My suggestion is that we only use region articles for (and only put references from the region section to) articles containing links to cities and/or other destinations, implying that lowest level articles for eg small islands should be linked from other destinations and not from regions. That would for Fiji imply that some of the smaller islands would have to be grouped in a new region and linked from there (and from the country article) from the other destinations section. And for Barbados it would imply that the four links in regions should be moved to cities/other destinations sections. However, these are only examples and my purpose here is not to argue that these articles should be changed

Examples of lower level region articles following the principle suggested above are North Zealand and Montgomery County (Maryland) where we have links from cities and other destinations to articles covering an area rather than just one city

--ClausHansen 18:26, 3 August 2011 (EDT)

Yes, I have also been wondering about this lately. I used regions in the same sense as you have applied it, and as is shown in North Zealand, but I've seen others taking a different direction. This also seems to have troubled up the Papua New Guinea discussion, as I said Bougainville "is not a region" (as it is just one article), while Burmesedays thinks its a region. The discussion is not so much about being a region or not, but about how we present the lowest level regions: about whether we use the cities/OD category or the regions category. I have always applied it in the first sense, as I've done at Gooi and Vecht Region. --globe-trotter 18:54, 3 August 2011 (EDT)
This is a good question, and the time is ripe to answer it. For Montgomery County, MD, my intent has been to put all such articles under "Cities," by putting "Northern Montgomery County" under "Outer suburbs." But for Barbados, listing Western Barbados as a "city" would seem ludicrous, and listing Bridgetown as a "region" seems odd. Part of the problem is that I would want to keep the OD list at Montgomery County separate, since that is useful information and a different kind of information. Meanwhile, I would prefer the the essential divisions shown on the map are under one header, not spread across two or even three sections.
Maybe we need a new header title at the bottom level? Occasionally we relax the rules and allow "Towns" instead of "Cities" when the latter would seem ridiculous. Maybe the "Regions" header was a bad idea from the start, and we should use "Divisions" in all country/region articles? Hopefully someone else has a better answer to this question ;) --Peter Talk 20:41, 3 August 2011 (EDT)
Lots of good points. I suspect that the issue lies with the nomenclature. "Divisions" or "travel divisions" might solve it. Having a bottom level article as a region does not really irk me in the way that in seems to others. Indeed, having regionalised a number of countries which are dispersed island groupings, the bottom level region method has proved invaluable. But I do understand the objections.
Bougainville, which G-t mentions, is a good example. This was very much driven by the traveler-comes-first principle, rather than by our own administrative conventions. Yes it is a region with only one article (for now), but very much functions as a top level region. It is culturally and ethnically different from the rest of PNG, and it is a semi-autonomous region which is soon likely to be fully independent. Also a rather good very OtBP article, if I do say so myself :).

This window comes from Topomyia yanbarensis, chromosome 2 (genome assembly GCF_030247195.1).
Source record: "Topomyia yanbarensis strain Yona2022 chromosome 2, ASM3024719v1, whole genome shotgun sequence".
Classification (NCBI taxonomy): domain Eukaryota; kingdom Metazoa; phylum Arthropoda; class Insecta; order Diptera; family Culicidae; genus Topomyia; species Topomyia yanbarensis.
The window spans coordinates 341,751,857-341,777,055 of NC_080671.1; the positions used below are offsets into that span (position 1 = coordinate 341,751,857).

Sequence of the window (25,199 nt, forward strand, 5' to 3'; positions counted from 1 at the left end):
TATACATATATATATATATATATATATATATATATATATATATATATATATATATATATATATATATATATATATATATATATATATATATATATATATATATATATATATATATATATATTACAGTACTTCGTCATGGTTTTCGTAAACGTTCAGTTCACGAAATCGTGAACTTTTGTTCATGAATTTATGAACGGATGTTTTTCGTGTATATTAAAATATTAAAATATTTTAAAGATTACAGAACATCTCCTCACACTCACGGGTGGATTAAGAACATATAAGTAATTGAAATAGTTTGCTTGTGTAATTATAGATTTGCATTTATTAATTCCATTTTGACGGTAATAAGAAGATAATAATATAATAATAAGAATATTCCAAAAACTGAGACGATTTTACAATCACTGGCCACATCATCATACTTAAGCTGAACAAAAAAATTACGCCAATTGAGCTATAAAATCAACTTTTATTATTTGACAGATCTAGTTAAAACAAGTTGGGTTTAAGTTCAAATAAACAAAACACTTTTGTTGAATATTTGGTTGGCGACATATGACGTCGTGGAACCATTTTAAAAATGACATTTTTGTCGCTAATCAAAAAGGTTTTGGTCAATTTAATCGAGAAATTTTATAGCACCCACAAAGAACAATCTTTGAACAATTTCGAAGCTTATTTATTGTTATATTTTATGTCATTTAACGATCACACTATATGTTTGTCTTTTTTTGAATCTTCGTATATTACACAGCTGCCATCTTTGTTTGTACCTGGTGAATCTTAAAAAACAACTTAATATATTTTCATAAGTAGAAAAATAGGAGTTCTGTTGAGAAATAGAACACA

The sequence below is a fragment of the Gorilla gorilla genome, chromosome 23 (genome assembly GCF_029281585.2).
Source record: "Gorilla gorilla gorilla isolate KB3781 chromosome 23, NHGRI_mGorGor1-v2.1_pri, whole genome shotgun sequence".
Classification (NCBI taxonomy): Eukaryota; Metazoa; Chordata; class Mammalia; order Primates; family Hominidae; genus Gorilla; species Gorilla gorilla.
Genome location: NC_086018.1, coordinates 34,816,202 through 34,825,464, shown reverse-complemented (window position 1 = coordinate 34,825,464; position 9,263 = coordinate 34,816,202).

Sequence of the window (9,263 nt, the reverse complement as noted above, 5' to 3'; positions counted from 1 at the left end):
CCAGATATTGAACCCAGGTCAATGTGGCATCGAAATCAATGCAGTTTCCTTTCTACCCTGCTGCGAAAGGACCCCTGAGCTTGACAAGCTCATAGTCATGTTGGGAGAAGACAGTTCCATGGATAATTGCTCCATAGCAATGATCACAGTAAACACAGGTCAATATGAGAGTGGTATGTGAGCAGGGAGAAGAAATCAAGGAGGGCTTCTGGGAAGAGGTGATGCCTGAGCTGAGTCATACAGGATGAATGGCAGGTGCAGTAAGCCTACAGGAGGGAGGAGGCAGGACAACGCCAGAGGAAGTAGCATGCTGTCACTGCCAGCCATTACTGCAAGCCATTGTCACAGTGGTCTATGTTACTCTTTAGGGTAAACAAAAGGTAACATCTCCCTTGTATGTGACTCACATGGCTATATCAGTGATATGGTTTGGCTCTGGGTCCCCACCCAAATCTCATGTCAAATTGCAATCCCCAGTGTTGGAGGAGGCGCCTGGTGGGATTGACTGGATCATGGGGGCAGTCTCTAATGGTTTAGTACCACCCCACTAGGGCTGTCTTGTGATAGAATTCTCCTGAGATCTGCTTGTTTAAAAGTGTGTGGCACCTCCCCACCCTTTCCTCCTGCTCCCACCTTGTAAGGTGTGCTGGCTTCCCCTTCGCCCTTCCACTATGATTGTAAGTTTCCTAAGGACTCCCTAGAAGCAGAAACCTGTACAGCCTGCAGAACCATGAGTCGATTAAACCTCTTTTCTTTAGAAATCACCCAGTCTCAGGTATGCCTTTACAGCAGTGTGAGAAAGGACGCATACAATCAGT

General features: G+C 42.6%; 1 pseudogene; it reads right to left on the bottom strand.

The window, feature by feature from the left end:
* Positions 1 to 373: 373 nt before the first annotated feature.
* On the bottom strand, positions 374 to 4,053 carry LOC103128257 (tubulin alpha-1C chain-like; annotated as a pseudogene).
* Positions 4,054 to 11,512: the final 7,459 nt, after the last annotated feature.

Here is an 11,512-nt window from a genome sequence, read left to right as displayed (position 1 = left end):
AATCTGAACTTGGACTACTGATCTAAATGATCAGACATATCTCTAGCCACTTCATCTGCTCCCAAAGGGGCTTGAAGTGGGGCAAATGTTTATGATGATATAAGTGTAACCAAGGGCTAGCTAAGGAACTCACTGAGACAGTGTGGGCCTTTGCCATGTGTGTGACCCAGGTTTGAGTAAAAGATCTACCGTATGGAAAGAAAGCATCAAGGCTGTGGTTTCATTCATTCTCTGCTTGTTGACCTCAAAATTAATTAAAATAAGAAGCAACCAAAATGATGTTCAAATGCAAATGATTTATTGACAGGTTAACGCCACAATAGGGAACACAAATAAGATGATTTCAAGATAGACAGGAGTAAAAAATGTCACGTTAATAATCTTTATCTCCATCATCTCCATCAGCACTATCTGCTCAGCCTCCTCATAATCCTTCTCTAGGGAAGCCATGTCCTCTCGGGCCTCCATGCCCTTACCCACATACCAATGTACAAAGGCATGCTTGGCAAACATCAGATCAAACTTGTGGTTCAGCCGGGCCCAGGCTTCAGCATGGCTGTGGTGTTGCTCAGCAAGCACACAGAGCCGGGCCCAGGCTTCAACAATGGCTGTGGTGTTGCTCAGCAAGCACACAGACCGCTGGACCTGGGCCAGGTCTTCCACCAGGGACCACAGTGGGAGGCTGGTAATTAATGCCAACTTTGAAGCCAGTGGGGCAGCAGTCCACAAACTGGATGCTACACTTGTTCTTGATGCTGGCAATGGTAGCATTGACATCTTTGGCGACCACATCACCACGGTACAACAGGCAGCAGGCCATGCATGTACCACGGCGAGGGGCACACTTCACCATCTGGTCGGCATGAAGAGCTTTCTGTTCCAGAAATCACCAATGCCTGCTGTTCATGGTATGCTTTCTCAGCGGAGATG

Claus and Peter give another type of example with Barbados. There was simply no other way to deal with that issue which I could think of. Pleas were made on the talk page for input on this.
By dealing with those specific examples in the way we did, we have avoided unnecessary extra layers of articles, and that has to be a good thing.--Burmesedays 21:45, 3 August 2011 (EDT)
I certainly do not argue for any extra layers of articles. I see now where we do not agree: I see no reason to insist on having the division shown on the map under one header, if the division consists of both cities and other destinations why not allow them to spread across two sections? In a number of huge city articles we even introduce new subsections (eg inner city, suburbs) which works fine. I am working on a more detailed colour coded map for North Zealand and I would not like to have to put all destinations under one header, which would mean that some cities would have to be in other destinations (or regions) or areas like Øresund Coast would have to be in cities, which both seems odd to me. To me, this is not a question of administrative conventions but about putting links to destinations in the section where the traveller would expect to find it. Changing the name of the section from region to eg division could be a solution for Barbados (and I guess could be for North Zealand if it is considered important to keep the colour coded division in one section). What bothers me about having a bottom level article as a region is that we then use regions for two very different things, which I expect will confuse the traveller. For eg Fiji this could be avoided by changing the regional structure, but for other bottom level regions I see no other solution than to allow the colour coded division to spread across two sections
I find the way we use regions and subregions to organise our destination fantastic, so I would not like to see it confused by using regions for other purposes than to split countries or higher level regions with too many cities/other destinations into subregions. Please reconsider if it is really important to keep colour coded division in one section as this to me seems to be the reason for all the problems here, --ClausHansen 01:53, 4 August 2011 (EDT)